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The success and development of a sustainable urban and regional food system hinges on the involvement of city planners and policy implementation by local government. Knowledge of where policies are supportive or unsupportive is critical for community activists, such as the Good Food Council of Lewiston Auburn (GFCLA), to direct limited resources toward effective changes. Conducting a food policy audit is one standardized approach for identifying gaps within a food system. In this report, we introduce a food policy audit tool that we adapted for use in Lewiston, Maine. We show results from conducting it in Lewiston and provide recommendations for policy change and future work. The audit tool is composed of 97 “yes” or “no” questions regarding city food policy. To answer these questions, we relied on the knowledge of city government officials and local experts. In interviews where we posed the audit tool questions, we additionally discussed related current policies and programs. We also inquired about the relative need for improving and developing new policies related to each question, and discussed potential challenges associated with implementing these changes. With the help of many invaluable resource persons, we were successful in adapting the audit tool and completing the audit within ten weeks. In examining the collected data, we found that the “yes/no” binary of the tool did not clearly identify gaps in the food system. With the objective of clarifying these results, we developed both a quantitative and qualitative classification scheme, and applied this methodology to analyze the audit tool. The quantitative classification scheme is based off of a numerical “grade” ranging between zero and one, depending on if the policy supports or inhibits the sustainability of the Lewiston food system. To further delineate our data we developed a qualitative classification scheme, applied to questions with grades below one. The qualitative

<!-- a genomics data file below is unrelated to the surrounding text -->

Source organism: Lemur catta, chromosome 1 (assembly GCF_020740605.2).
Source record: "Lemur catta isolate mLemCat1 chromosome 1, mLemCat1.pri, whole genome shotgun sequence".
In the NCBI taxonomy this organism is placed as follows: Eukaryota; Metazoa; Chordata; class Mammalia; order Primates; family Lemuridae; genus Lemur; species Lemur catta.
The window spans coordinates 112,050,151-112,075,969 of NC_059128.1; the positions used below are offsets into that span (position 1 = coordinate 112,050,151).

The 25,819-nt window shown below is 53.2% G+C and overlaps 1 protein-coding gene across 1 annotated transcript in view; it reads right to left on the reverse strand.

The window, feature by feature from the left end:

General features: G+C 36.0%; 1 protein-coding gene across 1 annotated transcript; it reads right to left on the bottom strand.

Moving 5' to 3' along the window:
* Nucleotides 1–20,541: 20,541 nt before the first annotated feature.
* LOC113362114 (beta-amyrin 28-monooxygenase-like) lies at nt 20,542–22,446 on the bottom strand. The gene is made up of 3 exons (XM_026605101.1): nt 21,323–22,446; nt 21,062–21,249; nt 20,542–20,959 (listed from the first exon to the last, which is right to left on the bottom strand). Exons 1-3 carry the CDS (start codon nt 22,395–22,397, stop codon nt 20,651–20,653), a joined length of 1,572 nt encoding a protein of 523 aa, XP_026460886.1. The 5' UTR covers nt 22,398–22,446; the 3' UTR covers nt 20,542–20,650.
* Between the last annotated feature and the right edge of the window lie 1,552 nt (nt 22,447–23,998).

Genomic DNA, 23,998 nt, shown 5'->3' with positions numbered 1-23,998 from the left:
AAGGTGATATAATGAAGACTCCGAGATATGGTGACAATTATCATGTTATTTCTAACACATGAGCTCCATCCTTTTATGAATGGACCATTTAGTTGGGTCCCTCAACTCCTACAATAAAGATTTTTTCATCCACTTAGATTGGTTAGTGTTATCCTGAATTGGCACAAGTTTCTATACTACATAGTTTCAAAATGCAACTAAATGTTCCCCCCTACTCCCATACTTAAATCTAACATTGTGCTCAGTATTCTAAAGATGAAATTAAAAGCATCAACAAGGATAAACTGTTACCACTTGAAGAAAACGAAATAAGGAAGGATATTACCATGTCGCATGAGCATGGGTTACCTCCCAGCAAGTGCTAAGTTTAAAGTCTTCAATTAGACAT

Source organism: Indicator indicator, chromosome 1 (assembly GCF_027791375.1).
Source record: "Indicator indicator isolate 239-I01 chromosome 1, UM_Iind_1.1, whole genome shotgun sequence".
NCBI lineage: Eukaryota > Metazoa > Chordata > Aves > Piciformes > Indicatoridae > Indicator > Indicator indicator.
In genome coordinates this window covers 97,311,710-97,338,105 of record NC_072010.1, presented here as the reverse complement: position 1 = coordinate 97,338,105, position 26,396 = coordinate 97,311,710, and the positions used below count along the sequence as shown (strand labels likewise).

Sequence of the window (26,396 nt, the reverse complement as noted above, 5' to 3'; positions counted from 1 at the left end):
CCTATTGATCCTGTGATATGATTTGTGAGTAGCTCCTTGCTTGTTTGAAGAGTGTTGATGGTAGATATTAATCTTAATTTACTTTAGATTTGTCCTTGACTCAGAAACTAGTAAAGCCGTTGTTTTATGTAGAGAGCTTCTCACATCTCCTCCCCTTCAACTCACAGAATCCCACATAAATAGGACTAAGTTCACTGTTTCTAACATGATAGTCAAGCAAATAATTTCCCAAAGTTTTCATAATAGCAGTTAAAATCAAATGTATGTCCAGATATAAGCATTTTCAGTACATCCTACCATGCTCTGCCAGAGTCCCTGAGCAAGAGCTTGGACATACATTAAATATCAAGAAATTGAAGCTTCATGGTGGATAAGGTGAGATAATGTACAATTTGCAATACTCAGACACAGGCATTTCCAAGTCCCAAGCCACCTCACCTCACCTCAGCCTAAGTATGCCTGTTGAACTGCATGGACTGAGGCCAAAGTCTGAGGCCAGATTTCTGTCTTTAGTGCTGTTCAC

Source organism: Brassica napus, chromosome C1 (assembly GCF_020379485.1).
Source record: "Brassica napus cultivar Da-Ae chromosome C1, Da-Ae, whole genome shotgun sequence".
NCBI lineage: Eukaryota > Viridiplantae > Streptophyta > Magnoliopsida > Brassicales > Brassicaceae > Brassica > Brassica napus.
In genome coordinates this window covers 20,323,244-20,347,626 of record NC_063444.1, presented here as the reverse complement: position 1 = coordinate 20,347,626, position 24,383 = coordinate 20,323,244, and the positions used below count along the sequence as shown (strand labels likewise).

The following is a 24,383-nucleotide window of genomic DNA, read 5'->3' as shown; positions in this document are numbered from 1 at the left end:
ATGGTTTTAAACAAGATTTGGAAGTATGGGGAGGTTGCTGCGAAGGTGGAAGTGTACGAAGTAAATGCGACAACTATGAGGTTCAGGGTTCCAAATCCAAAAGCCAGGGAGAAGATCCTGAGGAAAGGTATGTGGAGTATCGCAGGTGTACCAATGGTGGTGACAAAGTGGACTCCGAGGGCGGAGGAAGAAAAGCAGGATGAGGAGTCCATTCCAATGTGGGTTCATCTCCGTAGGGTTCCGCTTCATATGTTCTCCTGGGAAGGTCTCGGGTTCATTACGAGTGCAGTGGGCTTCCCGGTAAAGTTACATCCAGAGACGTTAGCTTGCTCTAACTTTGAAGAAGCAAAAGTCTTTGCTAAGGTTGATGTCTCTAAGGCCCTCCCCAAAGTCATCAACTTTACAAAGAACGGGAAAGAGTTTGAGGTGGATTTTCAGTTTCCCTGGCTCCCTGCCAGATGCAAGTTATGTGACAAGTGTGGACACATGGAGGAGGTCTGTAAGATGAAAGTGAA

2 classification ranks the gaps on both their urgency and feasibility for change, which were largely determined via the advice of resource persons and our learned knowledge of the local food policy climate. Our quantitative grading scheme indicates that 22% of the policy enacted is currently supporting a sustainable food system in Lewiston. The remaining 78% is not, allowing for the identification of policies that are detrimental, non-existent, or existing at the federal or state level instead of at the city level. When policies exist at the state or federal level, there is opportunity to ensure food policies are meeting the specific needs of the Lewiston community. We have compiled a list of recommendations ranging from broad to specific next-steps. It is our intention that these future projects be pursued by the GFCLA in partnership with another Bates College ES capstone group and/or through collaboration with other interested individuals and organizations. Recommendations: ● Confirm audit data by referencing the literature of Lewiston policy and code. ● Conduct a literature review to examine strategies for bridging identified gaps in cities similar to Lewiston. ● Consider changing the Lewiston food sovereignty declaration to permit the sale of homegrown vegetables and other goods to friends and family. ● Considering implementing longer contracts for community farm gardens in abandoned lots, as well as “joint use” agreements for gardens between local organizations and schools.

3 ● Conduct an assessment of the feasibility of implementing compost in the Lewiston Public Schools. ● Identify local programs that are already improving the sustainability of the food system and develop a plan to increase city support through advertising campaigns that direct citizens to such existing programs and organizations. ○ Ensure these advertising campaigns reach the New Mainer community. ● Research the pros and cons of establishing agricultural preservation laws in Lewiston. ● Before embarking on advocacy for any suggested changes, conduct interviews with community members who would be impacted by a change in policy. ● Conduct a similar food policy audit in Auburn and find potential areas to collaborate between the cities to increase the sustainability of the Lewiston food system.